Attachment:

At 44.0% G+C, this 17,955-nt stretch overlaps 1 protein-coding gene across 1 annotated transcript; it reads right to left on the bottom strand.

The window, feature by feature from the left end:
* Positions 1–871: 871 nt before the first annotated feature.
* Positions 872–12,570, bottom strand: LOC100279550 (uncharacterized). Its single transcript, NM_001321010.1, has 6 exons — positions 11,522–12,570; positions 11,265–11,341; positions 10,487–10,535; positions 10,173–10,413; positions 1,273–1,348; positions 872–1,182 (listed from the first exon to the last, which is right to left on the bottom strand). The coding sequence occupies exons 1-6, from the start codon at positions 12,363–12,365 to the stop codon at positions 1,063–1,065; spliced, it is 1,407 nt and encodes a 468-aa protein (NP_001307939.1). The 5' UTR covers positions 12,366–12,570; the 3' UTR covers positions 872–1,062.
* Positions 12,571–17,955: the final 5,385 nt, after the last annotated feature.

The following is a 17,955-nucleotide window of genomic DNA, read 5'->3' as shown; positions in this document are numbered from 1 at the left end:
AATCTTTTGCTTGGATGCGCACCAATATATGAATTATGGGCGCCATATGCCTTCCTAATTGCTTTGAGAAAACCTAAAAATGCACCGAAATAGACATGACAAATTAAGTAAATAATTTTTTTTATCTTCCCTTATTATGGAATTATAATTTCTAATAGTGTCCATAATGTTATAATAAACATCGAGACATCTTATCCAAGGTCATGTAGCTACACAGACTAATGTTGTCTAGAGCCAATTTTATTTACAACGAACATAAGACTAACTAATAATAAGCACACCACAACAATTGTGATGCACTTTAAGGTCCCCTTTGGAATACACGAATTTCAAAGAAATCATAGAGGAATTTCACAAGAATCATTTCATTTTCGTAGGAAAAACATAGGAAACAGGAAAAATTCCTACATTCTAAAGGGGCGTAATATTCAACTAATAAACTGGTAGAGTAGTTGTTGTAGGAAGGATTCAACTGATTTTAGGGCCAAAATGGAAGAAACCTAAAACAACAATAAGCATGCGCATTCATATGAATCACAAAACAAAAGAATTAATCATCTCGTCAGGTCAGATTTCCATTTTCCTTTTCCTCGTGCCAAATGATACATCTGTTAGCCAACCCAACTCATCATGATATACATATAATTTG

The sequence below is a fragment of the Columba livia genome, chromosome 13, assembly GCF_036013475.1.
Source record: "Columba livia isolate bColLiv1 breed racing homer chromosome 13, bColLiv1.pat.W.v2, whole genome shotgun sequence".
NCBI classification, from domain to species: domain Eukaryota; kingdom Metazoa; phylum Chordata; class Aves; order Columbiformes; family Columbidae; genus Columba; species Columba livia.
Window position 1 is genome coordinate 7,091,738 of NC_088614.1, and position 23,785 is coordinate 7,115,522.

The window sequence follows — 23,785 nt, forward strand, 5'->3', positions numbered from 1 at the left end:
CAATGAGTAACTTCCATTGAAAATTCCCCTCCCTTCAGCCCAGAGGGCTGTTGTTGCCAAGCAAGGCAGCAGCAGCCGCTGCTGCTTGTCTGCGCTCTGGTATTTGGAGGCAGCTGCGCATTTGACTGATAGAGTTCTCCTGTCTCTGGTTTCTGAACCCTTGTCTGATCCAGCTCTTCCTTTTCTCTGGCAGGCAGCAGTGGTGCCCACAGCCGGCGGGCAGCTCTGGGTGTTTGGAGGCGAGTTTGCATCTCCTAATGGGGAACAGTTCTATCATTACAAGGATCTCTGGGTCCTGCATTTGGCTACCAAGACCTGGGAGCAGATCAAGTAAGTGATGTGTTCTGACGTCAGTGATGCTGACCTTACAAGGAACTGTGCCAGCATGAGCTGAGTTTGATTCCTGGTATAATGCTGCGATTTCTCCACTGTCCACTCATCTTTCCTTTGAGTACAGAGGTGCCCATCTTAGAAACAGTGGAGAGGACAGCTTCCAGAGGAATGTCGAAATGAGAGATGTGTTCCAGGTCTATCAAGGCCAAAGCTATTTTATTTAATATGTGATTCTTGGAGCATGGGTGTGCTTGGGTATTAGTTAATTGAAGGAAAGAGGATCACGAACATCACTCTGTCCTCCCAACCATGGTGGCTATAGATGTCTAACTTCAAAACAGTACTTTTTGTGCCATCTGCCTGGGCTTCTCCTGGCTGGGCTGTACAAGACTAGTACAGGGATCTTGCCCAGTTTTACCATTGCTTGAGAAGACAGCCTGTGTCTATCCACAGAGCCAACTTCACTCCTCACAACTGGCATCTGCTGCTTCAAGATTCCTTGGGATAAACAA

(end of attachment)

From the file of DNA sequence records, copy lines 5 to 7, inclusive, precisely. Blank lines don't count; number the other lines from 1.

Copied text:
* Positions 12,571–17,955: the final 5,385 nt, after the last annotated feature.

The following is a 17,955-nucleotide window of genomic DNA, read 5'->3' as shown; positions in this document are numbered from 1 at the left end:
AATCTTTTGCTTGGATGCGCACCAATATATGAATTATGGGCGCCATATGCCTTCCTAATTGCTTTGAGAAAACCTAAAAATGCACCGAAATAGACATGACAAATTAAGTAAATAATTTTTTTTATCTTCCCTTATTATGGAATTATAATTTCTAATAGTGTCCATAATGTTATAATAAACATCGAGACATCTTATCCAAGGTCATGTAGCTACACAGACTAATGTTGTCTAGAGCCAATTTTATTTACAACGAACATAAGACTAACTAATAATAAGCACACCACAACAATTGTGATGCACTTTAAGGTCCCCTTTGGAATACACGAATTTCAAAGAAATCATAGAGGAATTTCACAAGAATCATTTCATTTTCGTAGGAAAAACATAGGAAACAGGAAAAATTCCTACATTCTAAAGGGGCGTAATATTCAACTAATAAACTGGTAGAGTAGTTGTTGTAGGAAGGATTCAACTGATTTTAGGGCCAAAATGGAAGAAACCTAAAACAACAATAAGCATGCGCATTCATATGAATCACAAAACAAAAGAATTAATCATCTCGTCAGGTCAGATTTCCATTTTCCTTTTCCTCGTGCCAAATGATACATCTGTTAGCCAACCCAACTCATCATGATATACATATAATTTG